Jockey Club Racecourse Ltd v Willmott Dixon Construction Ltd  EWHC 167 (TCC) considered whether a claimant offer of 95% of the claim value constituted a genuine offer. Following AB v CD  EWHC 602 (Ch), the High Court found that the offer was not derisory, but did offer a benefit which was substantial .
The High Court has come to another similar conclusion, this time in a 90% offer, in JMX v Norfolk and Norwich Hospitals  EWHC 185 (QB). Foskett J noted in his judgment that both parties’ assessment of litigation risk are likely to be (sometimes very) different, but that the trial judge has to take a broad brush assessment as to whether the offer was genuine, and is unlikely to place too much weight on without prejudice discussions. After all – the trial judge will have heard the case unfold and will be in the best position to consider any offer, after hearing the case.
The judgment in Jockey Club Racecourse Ltd v Willmott Dixon Construction Ltd did however go on to consider whether it would be just to apply the consequences in CPR 36.17 for the whole period following expiry of the offer. In this case, when the Claimant served its draft amended particulars of claim (to serve as its statement of case), the figure claimed remained to be exactly quantified, and pleaded. The High Court considered that once the Defendant company realised the scale of the claim it should have promptly taken steps to investigate, or to equip itself via expert evidence, to assess properly its position on liability and the Part 36 offer made.
Pursuant to CPR 36.17.5(c), Foskett J concluded that it would be unjust to order indemnity costs from 21 days after the offer, but rather from the earliest date after which the Defendant company should have been equipped to assess the claim on liability (assessed to be four months after the offer).
In cases where there has been a level of evidential shift, and movement in the parties’ positions, it may well be worth arguing that CPR 36.17.5(c) and (d) mean that indemnity costs, and punitive interest on damages and on costs, should not apply for the full period.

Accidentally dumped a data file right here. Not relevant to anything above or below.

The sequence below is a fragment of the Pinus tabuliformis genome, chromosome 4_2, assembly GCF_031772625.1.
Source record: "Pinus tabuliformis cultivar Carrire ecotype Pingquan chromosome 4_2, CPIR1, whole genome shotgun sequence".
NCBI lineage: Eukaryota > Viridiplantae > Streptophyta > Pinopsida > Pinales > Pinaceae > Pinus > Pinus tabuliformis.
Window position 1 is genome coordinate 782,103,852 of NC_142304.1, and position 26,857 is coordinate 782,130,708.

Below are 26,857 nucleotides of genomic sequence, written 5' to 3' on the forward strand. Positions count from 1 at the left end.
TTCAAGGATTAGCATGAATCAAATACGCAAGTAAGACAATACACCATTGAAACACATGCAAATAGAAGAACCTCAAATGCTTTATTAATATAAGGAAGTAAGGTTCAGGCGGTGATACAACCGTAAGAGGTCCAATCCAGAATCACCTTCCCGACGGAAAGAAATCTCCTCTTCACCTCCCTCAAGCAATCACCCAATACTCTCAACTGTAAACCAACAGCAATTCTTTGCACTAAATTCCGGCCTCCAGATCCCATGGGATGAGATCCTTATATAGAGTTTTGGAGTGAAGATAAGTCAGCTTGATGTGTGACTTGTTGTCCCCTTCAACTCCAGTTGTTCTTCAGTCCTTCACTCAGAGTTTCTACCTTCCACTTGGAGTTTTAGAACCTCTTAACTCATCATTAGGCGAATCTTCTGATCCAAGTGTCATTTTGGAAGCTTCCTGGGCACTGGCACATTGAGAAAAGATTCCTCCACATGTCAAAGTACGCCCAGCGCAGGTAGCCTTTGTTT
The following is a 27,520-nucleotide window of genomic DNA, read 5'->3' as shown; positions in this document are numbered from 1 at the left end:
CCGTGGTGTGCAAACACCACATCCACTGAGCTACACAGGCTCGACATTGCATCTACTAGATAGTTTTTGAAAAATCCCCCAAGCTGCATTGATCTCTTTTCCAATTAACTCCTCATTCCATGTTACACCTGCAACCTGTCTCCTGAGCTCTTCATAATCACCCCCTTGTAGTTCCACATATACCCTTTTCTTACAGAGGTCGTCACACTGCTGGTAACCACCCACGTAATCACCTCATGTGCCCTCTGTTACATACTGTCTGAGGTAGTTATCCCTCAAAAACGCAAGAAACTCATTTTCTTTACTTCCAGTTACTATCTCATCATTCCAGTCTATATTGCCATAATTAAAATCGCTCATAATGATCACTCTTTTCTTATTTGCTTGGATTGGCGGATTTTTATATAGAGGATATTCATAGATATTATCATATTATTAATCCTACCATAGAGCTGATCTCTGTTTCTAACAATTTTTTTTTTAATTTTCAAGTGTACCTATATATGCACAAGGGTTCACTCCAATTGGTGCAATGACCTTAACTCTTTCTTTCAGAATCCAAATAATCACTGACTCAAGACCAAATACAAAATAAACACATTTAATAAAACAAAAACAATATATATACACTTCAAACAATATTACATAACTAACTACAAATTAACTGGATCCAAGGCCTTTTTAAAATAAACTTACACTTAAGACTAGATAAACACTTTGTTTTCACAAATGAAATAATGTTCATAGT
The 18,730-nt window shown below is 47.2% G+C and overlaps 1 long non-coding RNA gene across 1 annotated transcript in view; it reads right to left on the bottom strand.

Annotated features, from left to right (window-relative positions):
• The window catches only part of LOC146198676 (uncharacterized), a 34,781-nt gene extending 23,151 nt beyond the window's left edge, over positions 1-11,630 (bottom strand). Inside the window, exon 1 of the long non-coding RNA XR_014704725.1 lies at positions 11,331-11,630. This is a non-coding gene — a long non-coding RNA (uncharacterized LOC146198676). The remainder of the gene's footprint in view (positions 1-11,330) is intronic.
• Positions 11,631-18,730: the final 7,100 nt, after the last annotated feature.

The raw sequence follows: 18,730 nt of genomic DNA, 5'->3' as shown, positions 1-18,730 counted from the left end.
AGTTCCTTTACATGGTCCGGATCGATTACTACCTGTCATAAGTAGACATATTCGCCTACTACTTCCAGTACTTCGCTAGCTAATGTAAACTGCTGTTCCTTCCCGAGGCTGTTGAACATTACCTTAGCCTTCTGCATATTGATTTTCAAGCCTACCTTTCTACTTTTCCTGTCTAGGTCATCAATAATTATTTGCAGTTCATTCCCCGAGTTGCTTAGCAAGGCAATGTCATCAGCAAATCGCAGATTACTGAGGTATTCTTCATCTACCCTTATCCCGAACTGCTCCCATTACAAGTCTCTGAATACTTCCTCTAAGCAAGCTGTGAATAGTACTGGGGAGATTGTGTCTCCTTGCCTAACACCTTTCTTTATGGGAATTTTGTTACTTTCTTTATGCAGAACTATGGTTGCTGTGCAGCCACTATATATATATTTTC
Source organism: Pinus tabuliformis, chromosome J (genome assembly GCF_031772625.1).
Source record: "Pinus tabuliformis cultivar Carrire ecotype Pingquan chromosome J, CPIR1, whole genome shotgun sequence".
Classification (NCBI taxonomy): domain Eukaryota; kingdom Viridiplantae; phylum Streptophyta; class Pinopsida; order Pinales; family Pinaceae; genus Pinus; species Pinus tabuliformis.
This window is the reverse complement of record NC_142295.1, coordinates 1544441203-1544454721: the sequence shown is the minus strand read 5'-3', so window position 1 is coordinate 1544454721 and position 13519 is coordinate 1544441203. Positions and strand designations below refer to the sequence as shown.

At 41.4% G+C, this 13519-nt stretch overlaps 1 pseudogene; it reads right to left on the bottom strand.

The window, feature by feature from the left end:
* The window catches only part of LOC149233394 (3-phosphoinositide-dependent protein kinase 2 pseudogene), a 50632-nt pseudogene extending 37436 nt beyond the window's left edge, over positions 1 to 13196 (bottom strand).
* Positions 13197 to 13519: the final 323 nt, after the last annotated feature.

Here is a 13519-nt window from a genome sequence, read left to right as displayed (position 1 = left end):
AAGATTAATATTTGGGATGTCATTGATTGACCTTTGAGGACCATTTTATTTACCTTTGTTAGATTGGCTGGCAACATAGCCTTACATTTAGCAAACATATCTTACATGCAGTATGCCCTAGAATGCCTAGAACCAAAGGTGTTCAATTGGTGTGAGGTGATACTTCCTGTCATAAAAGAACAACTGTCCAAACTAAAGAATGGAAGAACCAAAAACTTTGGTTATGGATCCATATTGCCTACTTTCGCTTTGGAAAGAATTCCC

Turning to the recent case of Gohil v Advantage Insurance Company (County Court at Birmingham, 11th May 2023), one can clearly see that it is a common sense application of the principles outlined above.
The claim concerned an unremarkable low value road traffic accident, which had been settled by way of acceptance of a Part 36 offer. There was then a dispute as to whether the Claimant was entitled to fixed costs that she had claimed at £4,937.07 or MOJ Portal costs (which would be rather less).
The Claimant prepared a schedule of fixed costs which amounted to £4,307.07 and then made an offer under Part 36 to settle the matter for £4,307.00, only 7 pence less (or put another way 99.999% of the full value of the ‘claim’). The Claimant then applied under CPR 36.17 for these costs consequences to be ordered against the Defendant.
Given the previous case law it is hardly surpassing that a reduction of 7 pence was not considered by District Judge Griffith to be a ‘genuine’ offer to resolve the dispute, and so the consequences of CPR 36.17 were not applied.
Gohil v Advantage needs to be taken as a clear indicator that Part 36 offers should contain within them a level of concession (appropriate to the facts of the case) in order to be considered genuine attempts to resolve the dispute. What that will comprise will always depend on the nature of the case. We have all seen cases where, perhaps due to being a litigant in person, receiving poor advice, or simply being pig-headed, the other side proceed with a hopeless claim or a hopeless defence.
Clearly in these cases it may be difficult for the party on the ‘correct’ side to understand why they should have to make any concession at all in order to resolve the proceedings when what they are claiming is perfectly reasonable in the first instance. But it does appear some small concession will have to be made in order for the Part 36 to take full effect. Provided it is clear to the trial judge just how hopeless the other side’s case is at trial, one can hope that even a high offer will be considered to be genuine once the judge is informed of it at the conclusion of the trial, if beaten.
It is, however, interesting and important to note the observation of Stephen Houseman KC in Yieldpoint Stable Value Fund LP v Kimura Commodity Trade Finance Fund Ltd  EWHC 1512 (Comm) that “all Part 36 offers are made for tactical purpose”; the mere fact of a Part 36 offer being tactical should not count against it. On the contrary, that is the whole point of a good Part 36 offer in the first instance!
As a final note, the author has recently been involved in a case where he secured Part 36 consequences following the making of a very ‘tactical’ offer in a personal injury case: